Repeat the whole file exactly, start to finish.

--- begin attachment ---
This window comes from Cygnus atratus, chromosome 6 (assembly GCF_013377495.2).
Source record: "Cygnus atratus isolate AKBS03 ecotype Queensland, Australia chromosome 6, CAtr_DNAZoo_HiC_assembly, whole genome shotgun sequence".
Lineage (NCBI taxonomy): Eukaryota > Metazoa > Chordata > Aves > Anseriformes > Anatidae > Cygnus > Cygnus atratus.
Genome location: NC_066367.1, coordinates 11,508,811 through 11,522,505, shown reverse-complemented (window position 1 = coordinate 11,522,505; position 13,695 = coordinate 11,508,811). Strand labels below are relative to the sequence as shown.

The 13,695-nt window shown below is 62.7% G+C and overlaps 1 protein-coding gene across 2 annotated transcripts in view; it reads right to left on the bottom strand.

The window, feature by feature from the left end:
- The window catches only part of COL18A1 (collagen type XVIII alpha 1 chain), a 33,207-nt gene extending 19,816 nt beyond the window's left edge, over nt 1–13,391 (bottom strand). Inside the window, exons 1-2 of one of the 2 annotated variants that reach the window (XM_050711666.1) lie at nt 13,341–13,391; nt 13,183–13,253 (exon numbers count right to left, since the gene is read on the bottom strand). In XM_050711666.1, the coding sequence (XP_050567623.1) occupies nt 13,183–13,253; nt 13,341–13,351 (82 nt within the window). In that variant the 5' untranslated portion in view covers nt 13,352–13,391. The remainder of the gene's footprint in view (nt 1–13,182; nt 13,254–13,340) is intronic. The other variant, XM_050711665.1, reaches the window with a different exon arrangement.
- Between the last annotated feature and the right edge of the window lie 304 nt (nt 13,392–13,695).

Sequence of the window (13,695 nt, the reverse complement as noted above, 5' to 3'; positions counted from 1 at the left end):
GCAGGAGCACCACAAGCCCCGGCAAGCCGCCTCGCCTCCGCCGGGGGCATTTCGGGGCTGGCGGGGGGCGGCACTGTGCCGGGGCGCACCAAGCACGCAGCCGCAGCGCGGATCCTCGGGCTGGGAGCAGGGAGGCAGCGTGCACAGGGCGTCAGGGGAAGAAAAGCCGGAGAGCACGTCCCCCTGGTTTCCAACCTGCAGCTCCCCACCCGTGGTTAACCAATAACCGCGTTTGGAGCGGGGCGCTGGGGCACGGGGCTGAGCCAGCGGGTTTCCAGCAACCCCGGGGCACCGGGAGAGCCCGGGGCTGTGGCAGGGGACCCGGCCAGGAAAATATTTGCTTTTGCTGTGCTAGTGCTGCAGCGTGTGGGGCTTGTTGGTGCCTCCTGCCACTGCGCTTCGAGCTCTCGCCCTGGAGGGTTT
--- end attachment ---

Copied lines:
This window comes from Cygnus atratus, chromosome 6 (assembly GCF_013377495.2).
Source record: "Cygnus atratus isolate AKBS03 ecotype Queensland, Australia chromosome 6, CAtr_DNAZoo_HiC_assembly, whole genome shotgun sequence".
Lineage (NCBI taxonomy): Eukaryota > Metazoa > Chordata > Aves > Anseriformes > Anatidae > Cygnus > Cygnus atratus.
Genome location: NC_066367.1, coordinates 11,508,811 through 11,522,505, shown reverse-complemented (window position 1 = coordinate 11,522,505; position 13,695 = coordinate 11,508,811). Strand labels below are relative to the sequence as shown.

The 13,695-nt window shown below is 62.7% G+C and overlaps 1 protein-coding gene across 2 annotated transcripts in view; it reads right to left on the bottom strand.

The window, feature by feature from the left end:
- The window catches only part of COL18A1 (collagen type XVIII alpha 1 chain), a 33,207-nt gene extending 19,816 nt beyond the window's left edge, over nt 1–13,391 (bottom strand). Inside the window, exons 1-2 of one of the 2 annotated variants that reach the window (XM_050711666.1) lie at nt 13,341–13,391; nt 13,183–13,253 (exon numbers count right to left, since the gene is read on the bottom strand). In XM_050711666.1, the coding sequence (XP_050567623.1) occupies nt 13,183–13,253; nt 13,341–13,351 (82 nt within the window). In that variant the 5' untranslated portion in view covers nt 13,352–13,391. The remainder of the gene's footprint in view (nt 1–13,182; nt 13,254–13,340) is intronic. The other variant, XM_050711665.1, reaches the window with a different exon arrangement.
- Between the last annotated feature and the right edge of the window lie 304 nt (nt 13,392–13,695).

Sequence of the window (13,695 nt, the reverse complement as noted above, 5' to 3'; positions counted from 1 at the left end):
GCAGGAGCACCACAAGCCCCGGCAAGCCGCCTCGCCTCCGCCGGGGGCATTTCGGGGCTGGCGGGGGGCGGCACTGTGCCGGGGCGCACCAAGCACGCAGCCGCAGCGCGGATCCTCGGGCTGGGAGCAGGGAGGCAGCGTGCACAGGGCGTCAGGGGAAGAAAAGCCGGAGAGCACGTCCCCCTGGTTTCCAACCTGCAGCTCCCCACCCGTGGTTAACCAATAACCGCGTTTGGAGCGGGGCGCTGGGGCACGGGGCTGAGCCAGCGGGTTTCCAGCAACCCCGGGGCACCGGGAGAGCCCGGGGCTGTGGCAGGGGACCCGGCCAGGAAAATATTTGCTTTTGCTGTGCTAGTGCTGCAGCGTGTGGGGCTTGTTGGTGCCTCCTGCCACTGCGCTTCGAGCTCTCGCCCTGGAGGGTTT